Weekly Chasidic Story #772 (s5772-51 / 23 Elul 5772)

The Prayerbook of Screams

Written on cigarette paper in a Siberian prisoner-of-war camp

Connection: Seasonal: Rosh Hashana 5773

The Prayerbook of Screams

The Machzor, the prayerbook for Rosh Hashana and Yom Kippur, has been soaked with tears down through the generations. Even so, one glance at the unique Machzor in the possession of Ze'ev Glick in Jerusalem is enough to guarantee that your heart will begin to pound in reaction to this Machzor that so strongly emanates tears and Jewish suffering.

The prayerbook is small, the pages delicate and thin, and the letters are tiny. The binding is wood. The opening page is inscribed with the title "[Machzor] Za'akat Hashevi" : "The Captive's Screams [High Holiday Prayer book]". The bottom section of the page bears the words, "Written in a prison camp in Russia, 1944, the fifth year of the fearsome World War, because there was not in our possession a single Machzor with which to pray on the holy days of Divine Favor, to scream out to G-d Al-mighty, all of us together, that He should redeem us immediately and gather our oppressed" [signed] "Mordechai ben R. Chaim-Zvi HaKohen Glick."

Ze'ev Glick holds the precious heirloom in his hands with great care and tells its story.

Before the war his father Benzion together with his uncle R. Mordechai Glick, were living in the town of Oyhal in Hungary. With the outbreak of the war, the two were arrested and dispatched to a labor camp in the Ukraine. In 1942 they were driven by Russian soldiers to Siberia, in what turned out to be a long death march.

Only a small minority survived the rigors and oppression of the journey. Mordechai carried his sick brother, Benzion, on his back most of the way. Benzion by then had shrunk to a mere 36 kilogram (80 lb) skeleton of bones!

When they finally reached the prison camp in Siberia, conditions did not improve much. From the total of 3000 Jews who managed to arrive there, after three months only around 300 were still alive. All the rest had perished from the combination of hard work, illnesses, starvation and the freezing cold.

Mordechai took upon himself the seemingly hopeless task of encouraging his fellow prisoners. One of his "methods" was to compile a four-year calendar, so they could always know when would be Shabbat, Rosh Chodesh and Yom Tov.

As Rosh HaShana 5705 (Sept. 18 1944) approached, there were zero prayerbooks available. The one request on the tongues of all the captives was to have a Machzor, for how else would they be able to recite the prayers for the Days of Awe. That is when Mordechai resolved to try to write the entire Machzor in longhand by heart!

Immediately arose the problem of how to acquire paper? Mordechai began to withhold part of his already inadequate food rations, and traded the portions daily with the guards in exchange for cigarettes. Then he stripped the papers from around the tobacco and stocked-piled them. When he felt he had enough papers, he began to inscribe on them, in tiny but clear block letters, fully voweled the text of the Machzor. Just before Rosh HaShana he completed it, including even all the lengthy piyutim that are said only once a year.

After finishing the writing, he managed, to persuade a few soldiers also in exchange for food, to prepare for him two slabs of wood of precise size. These he used to bind the pages, front and back. He carved into them a depiction of the Ten Commandment tablets, and under that a Magen David ("Jewish Star"). He also engraved two hands with fingers spread, so it would be known that the writer was a Kohen.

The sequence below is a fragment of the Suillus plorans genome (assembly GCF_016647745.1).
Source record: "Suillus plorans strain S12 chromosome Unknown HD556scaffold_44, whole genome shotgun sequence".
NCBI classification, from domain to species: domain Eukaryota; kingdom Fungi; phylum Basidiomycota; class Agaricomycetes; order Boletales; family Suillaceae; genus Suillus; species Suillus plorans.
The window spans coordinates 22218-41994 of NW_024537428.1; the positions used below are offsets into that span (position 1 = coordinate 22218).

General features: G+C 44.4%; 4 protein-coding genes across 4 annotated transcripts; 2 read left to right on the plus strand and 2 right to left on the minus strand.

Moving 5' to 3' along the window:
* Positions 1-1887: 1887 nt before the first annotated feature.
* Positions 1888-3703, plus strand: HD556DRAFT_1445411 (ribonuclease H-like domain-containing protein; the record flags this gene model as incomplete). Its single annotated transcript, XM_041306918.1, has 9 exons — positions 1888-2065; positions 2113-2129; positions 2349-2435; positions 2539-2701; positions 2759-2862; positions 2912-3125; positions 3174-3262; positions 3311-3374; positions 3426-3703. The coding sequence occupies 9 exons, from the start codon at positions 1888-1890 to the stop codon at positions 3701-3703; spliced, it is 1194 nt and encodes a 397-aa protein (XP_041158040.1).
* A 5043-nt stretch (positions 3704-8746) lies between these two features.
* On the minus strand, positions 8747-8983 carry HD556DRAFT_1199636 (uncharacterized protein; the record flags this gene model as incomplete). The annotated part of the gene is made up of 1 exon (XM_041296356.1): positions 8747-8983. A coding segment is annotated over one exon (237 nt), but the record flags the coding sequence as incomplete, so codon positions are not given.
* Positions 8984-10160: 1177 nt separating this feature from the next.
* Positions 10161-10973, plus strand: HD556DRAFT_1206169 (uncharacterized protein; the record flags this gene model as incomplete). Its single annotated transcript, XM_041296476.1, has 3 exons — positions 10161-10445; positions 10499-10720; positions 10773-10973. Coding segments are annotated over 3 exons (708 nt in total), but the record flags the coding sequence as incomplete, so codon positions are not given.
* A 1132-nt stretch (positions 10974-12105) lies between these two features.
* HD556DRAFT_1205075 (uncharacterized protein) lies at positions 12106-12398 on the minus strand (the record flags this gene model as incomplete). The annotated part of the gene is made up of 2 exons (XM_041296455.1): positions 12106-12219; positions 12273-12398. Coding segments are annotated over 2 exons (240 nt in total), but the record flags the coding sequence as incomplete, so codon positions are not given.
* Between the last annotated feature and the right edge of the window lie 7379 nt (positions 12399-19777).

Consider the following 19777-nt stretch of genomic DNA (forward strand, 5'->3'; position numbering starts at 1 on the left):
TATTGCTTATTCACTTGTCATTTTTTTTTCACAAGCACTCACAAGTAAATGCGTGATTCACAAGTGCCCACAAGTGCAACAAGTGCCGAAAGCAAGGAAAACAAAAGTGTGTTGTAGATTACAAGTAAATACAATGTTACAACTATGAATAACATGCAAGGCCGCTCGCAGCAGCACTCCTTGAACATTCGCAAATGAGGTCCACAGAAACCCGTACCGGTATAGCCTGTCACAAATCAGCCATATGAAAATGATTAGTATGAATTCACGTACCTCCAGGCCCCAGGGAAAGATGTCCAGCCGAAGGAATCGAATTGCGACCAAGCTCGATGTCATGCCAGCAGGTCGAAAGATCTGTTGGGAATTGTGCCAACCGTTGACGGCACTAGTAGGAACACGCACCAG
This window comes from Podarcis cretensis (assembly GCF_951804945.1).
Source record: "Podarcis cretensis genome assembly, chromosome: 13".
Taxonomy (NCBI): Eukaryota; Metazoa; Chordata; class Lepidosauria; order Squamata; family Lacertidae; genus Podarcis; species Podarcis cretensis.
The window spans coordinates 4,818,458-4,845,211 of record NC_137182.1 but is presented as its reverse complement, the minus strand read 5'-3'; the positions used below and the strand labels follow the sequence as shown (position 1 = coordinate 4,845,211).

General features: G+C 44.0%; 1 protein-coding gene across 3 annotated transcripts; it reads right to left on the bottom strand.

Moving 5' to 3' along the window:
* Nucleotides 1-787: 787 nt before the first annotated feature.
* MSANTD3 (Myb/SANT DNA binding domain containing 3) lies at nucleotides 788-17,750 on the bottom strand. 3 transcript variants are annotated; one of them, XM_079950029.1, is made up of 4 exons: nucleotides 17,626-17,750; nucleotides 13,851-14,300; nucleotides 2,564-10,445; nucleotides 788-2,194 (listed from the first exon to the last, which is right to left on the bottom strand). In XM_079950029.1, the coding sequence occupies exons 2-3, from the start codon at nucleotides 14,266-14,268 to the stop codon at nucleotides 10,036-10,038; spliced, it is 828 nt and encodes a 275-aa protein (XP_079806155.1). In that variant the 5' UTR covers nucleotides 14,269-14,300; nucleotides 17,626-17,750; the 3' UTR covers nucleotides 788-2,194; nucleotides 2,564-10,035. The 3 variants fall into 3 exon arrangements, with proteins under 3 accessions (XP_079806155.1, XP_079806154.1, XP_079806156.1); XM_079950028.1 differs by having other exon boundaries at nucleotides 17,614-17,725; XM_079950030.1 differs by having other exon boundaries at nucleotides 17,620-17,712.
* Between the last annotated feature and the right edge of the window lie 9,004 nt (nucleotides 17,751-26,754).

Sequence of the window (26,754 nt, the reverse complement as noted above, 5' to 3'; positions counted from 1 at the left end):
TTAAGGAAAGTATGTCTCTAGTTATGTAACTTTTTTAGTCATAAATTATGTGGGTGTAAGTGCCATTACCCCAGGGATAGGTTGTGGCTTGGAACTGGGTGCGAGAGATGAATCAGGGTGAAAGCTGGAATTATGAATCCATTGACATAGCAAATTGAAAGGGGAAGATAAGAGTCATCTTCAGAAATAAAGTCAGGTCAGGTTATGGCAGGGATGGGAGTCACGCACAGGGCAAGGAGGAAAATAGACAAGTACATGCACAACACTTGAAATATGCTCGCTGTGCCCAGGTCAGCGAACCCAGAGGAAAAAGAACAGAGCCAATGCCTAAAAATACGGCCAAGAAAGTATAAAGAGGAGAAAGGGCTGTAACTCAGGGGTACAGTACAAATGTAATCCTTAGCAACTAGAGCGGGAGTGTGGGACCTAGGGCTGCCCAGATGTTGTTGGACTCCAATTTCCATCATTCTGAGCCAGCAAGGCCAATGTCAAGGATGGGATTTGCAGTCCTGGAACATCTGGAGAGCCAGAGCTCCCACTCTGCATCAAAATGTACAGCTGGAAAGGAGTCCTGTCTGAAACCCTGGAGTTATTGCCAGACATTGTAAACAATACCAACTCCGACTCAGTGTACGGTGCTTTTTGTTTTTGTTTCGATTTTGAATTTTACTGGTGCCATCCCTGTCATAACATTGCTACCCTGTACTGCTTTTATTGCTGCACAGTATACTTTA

[Can this not be considered one of the most incredible accomplishments in modern Jewish history? To write out every single Rosh HaShana and Yom Kippur prayer by heart, by hand, on the small, thin papers used for rolling cigarettes, in a brief time period, and then to create and engrave wood bindings- - - and all under starvation, sleep-deprived tortuous conditions! What's more, in a later year, after they reached freedom, the Machzor was checked, whereupon it was discovered that he had remembered correctly every single word and letter, and even every vowel!]

On Rosh HaShana and on Yom Kippur he led the prayers, using his unique Machzor, surrounded by the wailing of his fellow captives. The other Jewish prisoners answered responsively whenever they could, including all the "Amen"s**. Still the myriads of tears greatly outnumbered their words.

Mordechai and Benzion managed to survive the Siberian ordeal. Mordechai, who lost his wife and all of his children in the war, immediately left for Israel, where he remarried. Sadly, he never had more children and passed away relatively young on 21 Sivan 5720 (1960). The Machzor next passed into the possession of his brother, who by then was already living in Israel, where he married and fathered two children. Benzion lived to a ripe old age, passing away on 26 Nissan 5766 (2006). The precious Machzor is now being lovingly preserved by one of his son, Ze'ev, as you, dear reader, can see in the photo.


**Editor's note: Interestingly, the Rambam rules that this is the way the High Holiday prayers should be done. Since they are so complex, it is preferable, he says, that the congregation should rely on the prayer leader. And so it was done in Yemen for many centuries.

Source: Translated and adapted by Yerachmiel Tilles from Sichat Hashavua #1135

Connection: Seasonal: Rosh Hashana 5773


Yerachmiel Tilles is co-founder and associate director of Ascent-of-Safed, and chief editor of this website (and of KabbalaOnline.org). He has hundreds of published stories to his credit, and many have been translated into other languages. He tells them live at Ascent nearly every Saturday night.

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